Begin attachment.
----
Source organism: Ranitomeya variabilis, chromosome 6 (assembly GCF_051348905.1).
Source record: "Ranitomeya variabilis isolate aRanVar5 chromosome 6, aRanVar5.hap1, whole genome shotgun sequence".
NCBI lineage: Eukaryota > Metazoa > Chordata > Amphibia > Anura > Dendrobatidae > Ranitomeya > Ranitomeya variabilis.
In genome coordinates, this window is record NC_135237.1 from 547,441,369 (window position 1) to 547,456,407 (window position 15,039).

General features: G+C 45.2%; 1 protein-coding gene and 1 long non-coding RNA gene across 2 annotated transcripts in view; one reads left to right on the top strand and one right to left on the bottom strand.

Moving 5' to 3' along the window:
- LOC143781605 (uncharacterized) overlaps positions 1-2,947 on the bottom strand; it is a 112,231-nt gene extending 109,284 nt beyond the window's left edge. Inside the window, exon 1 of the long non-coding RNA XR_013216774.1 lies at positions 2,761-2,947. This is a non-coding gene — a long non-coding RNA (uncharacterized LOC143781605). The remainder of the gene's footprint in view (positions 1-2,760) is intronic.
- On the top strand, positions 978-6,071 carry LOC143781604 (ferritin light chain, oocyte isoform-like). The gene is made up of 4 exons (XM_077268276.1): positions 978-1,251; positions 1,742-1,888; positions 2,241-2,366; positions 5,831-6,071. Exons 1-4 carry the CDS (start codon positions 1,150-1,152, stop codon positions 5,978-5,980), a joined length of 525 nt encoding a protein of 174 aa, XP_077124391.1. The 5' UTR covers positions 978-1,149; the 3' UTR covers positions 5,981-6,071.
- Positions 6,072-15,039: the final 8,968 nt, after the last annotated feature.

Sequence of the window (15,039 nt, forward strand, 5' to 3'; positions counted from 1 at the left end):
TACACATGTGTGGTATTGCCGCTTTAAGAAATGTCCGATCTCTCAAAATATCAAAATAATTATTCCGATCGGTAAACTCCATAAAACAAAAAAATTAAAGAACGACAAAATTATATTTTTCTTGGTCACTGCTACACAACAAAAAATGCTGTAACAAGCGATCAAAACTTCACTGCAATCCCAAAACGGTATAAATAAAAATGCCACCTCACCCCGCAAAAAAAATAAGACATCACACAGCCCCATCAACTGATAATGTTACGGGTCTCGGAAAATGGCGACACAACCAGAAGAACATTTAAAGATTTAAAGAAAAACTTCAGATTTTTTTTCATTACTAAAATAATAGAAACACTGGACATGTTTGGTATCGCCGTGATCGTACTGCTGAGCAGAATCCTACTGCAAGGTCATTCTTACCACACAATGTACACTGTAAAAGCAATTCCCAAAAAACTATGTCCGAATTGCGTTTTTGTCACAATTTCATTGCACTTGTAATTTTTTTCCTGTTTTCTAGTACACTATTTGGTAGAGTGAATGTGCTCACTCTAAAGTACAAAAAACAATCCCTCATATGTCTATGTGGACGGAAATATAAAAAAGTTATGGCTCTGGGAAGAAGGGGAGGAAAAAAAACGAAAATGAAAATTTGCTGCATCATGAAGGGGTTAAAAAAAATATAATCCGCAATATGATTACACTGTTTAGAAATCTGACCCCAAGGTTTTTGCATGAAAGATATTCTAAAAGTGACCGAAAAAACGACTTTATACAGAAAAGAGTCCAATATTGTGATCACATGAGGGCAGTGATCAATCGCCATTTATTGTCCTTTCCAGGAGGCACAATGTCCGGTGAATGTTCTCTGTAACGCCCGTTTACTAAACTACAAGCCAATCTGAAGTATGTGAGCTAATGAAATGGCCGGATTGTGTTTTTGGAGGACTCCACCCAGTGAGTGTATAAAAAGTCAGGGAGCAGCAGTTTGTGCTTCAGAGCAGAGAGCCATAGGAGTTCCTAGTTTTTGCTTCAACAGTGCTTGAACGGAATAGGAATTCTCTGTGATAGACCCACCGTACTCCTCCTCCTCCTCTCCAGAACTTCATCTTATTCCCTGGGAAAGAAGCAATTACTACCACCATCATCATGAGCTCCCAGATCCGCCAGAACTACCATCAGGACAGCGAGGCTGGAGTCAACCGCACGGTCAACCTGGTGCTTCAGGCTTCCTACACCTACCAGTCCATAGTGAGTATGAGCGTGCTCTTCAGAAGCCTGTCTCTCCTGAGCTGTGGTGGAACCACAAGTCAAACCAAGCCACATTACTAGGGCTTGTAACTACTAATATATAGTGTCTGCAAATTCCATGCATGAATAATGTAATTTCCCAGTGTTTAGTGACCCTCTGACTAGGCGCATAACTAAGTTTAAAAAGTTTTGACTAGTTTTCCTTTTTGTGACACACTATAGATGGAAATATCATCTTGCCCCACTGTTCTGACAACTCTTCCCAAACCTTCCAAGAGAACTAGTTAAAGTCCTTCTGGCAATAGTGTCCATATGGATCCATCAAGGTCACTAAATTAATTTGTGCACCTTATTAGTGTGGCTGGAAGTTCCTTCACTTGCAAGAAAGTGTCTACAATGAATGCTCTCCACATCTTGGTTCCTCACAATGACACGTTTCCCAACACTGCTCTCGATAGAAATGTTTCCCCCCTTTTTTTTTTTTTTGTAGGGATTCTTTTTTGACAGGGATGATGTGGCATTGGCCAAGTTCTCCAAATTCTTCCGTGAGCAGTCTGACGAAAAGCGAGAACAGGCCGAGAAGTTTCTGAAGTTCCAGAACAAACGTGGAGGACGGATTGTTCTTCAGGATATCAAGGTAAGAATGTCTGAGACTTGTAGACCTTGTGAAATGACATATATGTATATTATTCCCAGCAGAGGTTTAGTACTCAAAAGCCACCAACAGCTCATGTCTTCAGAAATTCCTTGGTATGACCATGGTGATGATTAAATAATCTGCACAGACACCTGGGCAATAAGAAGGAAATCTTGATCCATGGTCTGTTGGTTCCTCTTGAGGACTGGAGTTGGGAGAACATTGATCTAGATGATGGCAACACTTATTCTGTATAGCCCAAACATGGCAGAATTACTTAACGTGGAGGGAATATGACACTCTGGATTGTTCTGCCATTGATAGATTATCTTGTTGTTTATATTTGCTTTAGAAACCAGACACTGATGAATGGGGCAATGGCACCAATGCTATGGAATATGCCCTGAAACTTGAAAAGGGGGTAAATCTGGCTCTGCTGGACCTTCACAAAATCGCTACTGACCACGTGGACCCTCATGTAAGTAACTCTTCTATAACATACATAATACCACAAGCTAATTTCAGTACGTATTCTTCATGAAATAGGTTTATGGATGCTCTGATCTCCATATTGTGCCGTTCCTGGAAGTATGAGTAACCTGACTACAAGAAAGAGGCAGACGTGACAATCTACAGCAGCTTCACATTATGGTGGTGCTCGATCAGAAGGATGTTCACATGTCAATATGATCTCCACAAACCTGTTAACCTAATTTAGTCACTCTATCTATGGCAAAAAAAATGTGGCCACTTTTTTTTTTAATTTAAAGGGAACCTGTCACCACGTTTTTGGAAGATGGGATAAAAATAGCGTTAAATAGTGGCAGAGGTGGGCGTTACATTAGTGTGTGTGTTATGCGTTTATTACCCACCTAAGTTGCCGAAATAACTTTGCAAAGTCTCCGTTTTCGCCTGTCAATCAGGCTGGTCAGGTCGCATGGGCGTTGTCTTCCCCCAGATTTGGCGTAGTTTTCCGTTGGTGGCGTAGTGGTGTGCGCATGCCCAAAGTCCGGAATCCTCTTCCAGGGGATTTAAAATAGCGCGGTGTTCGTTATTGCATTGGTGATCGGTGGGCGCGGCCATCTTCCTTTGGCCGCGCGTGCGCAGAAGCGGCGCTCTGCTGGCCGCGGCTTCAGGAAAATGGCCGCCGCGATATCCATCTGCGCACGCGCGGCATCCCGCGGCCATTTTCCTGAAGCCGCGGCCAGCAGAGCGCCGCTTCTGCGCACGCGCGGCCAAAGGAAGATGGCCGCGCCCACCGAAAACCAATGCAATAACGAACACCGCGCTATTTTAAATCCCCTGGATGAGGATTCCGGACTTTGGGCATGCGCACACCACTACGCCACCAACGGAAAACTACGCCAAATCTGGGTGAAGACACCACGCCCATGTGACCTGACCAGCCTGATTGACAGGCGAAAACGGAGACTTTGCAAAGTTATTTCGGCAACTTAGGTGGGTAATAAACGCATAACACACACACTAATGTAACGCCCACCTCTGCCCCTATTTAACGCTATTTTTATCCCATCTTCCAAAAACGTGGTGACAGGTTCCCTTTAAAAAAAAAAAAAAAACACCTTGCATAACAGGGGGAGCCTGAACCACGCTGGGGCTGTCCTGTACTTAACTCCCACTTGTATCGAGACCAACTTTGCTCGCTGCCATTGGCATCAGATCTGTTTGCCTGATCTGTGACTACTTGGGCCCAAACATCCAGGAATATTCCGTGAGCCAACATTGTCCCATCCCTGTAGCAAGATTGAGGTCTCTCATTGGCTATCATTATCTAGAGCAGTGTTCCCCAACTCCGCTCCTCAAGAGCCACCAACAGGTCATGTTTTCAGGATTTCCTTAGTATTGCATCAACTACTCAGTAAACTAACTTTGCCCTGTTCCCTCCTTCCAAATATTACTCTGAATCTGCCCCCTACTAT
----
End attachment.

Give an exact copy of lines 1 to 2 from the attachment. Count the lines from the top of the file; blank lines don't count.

Source organism: Ranitomeya variabilis, chromosome 6 (assembly GCF_051348905.1).
Source record: "Ranitomeya variabilis isolate aRanVar5 chromosome 6, aRanVar5.hap1, whole genome shotgun sequence".